Thursday, 17 June 2010
Something happened at the Petitions Committee the other day ...
... something I believe to be newsworthy and that is this. Parkinson's UK have been running a campaign for people who are on medication for the condition to "Get it on Time". It's a very simple request but oh so important if you have Parkinson's. Basically, if someone living with Parkinson's spends time in hospital, they will be given their medication when there is a medicine round. The trouble with that is that they need the tablets at SPECIFIC times and regular intervals. If they don't get it at those times and intervals, their *symptoms return very quickly - unfortunately it takes quite a bit longer to get the symptoms under control again.
Obviously if they're in hospital to be treated for their condition, the staff are aware of this but more often than not, the Parkinson's Disease is not why they're there. And it's not that the nursing staff don't care. The evidence we heard yesterday from campaigners was that they often are simply not aware. That was my experience. My late ex common law mother in law (if you follow me) had Parkinson's, went into hospital for other tests and they took her medication from her because you are not supposed to self medicate in hospital. The effects were quick and dramatic. Another time they agreed to administer the medication but thought we were being overly cautious when we explained that it had to be at certain times. The result was that her symptoms returned with a vengeance.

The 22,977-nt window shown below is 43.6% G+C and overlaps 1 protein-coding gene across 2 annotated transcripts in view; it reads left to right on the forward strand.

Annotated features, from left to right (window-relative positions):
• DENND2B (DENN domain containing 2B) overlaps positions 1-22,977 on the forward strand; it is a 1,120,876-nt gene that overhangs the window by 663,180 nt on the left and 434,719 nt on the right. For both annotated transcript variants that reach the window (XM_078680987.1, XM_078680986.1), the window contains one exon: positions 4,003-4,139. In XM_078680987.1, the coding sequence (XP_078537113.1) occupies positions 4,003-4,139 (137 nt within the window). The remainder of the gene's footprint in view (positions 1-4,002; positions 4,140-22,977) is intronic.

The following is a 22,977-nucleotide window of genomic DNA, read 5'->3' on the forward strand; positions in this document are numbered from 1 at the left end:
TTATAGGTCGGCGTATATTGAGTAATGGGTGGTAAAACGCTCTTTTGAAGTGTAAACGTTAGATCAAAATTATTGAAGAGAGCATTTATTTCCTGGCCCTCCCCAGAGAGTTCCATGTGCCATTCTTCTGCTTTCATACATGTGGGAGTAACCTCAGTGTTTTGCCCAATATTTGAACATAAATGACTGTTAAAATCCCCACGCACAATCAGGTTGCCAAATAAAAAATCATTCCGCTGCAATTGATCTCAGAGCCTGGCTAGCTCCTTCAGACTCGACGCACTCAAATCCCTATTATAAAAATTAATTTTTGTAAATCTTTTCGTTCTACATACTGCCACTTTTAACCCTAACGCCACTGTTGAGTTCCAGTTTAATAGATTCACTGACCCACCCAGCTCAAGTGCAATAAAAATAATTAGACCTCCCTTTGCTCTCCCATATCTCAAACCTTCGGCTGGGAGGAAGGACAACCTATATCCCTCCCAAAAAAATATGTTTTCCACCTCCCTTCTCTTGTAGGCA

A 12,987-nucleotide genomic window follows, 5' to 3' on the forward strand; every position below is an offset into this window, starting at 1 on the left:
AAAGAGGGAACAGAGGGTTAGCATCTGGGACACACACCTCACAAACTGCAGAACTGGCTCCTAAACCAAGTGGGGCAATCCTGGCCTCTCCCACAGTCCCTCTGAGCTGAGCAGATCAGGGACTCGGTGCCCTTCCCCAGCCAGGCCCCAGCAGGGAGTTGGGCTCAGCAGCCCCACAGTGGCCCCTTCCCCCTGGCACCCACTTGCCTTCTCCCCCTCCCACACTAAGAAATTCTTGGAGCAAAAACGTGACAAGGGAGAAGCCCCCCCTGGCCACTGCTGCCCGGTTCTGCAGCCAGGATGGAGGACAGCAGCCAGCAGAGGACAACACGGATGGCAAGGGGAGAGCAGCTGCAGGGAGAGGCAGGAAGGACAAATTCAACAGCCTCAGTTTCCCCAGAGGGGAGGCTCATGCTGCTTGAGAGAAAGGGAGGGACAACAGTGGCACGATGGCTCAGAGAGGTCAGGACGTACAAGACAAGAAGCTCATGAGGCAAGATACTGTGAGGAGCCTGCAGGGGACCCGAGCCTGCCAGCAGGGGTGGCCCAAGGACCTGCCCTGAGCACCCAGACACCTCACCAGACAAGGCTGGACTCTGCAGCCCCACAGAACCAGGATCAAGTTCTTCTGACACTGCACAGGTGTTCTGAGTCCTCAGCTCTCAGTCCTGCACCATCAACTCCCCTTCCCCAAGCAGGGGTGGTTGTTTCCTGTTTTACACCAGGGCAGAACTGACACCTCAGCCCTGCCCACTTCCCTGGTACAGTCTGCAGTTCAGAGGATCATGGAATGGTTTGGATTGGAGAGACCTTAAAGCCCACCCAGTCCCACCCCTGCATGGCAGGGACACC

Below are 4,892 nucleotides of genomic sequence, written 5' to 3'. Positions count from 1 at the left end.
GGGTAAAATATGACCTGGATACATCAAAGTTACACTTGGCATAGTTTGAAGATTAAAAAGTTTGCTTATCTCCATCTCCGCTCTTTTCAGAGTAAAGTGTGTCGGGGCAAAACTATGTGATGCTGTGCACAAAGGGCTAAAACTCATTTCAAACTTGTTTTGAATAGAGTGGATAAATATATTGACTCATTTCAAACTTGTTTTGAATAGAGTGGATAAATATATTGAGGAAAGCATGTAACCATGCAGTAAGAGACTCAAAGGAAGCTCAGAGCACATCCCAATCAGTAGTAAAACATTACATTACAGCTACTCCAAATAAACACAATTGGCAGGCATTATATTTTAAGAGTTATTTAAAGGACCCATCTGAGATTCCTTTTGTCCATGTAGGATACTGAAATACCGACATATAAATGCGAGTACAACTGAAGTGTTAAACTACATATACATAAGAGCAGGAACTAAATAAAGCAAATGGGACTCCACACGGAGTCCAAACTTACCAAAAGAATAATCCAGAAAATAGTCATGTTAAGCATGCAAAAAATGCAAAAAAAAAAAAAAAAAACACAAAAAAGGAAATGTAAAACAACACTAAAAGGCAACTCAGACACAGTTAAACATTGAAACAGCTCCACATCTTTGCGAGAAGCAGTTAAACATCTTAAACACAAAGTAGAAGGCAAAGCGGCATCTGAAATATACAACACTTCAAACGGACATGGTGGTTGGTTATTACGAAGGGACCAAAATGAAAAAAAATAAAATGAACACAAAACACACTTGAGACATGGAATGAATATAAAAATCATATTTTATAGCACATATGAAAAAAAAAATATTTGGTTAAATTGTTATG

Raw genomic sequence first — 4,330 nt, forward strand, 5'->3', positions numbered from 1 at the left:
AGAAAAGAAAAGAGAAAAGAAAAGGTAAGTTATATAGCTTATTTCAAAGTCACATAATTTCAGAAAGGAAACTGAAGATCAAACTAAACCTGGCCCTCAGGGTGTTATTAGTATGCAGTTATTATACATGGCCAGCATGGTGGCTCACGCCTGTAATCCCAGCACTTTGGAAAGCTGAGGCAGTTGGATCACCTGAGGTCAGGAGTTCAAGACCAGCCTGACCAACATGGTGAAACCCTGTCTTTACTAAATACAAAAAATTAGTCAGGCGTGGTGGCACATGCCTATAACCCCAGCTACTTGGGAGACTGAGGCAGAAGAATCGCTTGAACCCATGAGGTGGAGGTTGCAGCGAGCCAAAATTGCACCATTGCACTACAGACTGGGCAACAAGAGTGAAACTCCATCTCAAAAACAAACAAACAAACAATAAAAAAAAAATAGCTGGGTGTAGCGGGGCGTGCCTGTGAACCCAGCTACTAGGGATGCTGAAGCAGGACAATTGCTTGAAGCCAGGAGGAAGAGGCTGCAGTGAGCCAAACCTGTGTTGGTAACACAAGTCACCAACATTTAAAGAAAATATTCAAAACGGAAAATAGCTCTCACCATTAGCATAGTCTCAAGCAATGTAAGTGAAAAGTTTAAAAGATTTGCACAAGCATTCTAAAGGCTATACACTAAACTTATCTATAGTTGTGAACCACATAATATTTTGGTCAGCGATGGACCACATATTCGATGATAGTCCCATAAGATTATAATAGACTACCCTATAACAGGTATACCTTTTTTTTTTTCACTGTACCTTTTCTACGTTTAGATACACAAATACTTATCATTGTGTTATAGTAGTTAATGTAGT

So when asked if they could achieve one thing what would it be, one of the guys giving evidence said he'd concentrate on the education side of it. The committee agreed to do a number of things and one of them I'm also going to do and that is to write to those providing nursing training to ask them if they DO cover the importance of getting Parkinson's medication on time. If they don't, I'll be backing Parkinson's UK's request that they change that. Any nurse would want to be aware of it and it's such a simple little thing which makes a massive difference to the person with Parkinson's.
*Symptoms include uncontrolled movements, being unable to move, speak, eat or swallow and even some very distressing psychotic symptoms!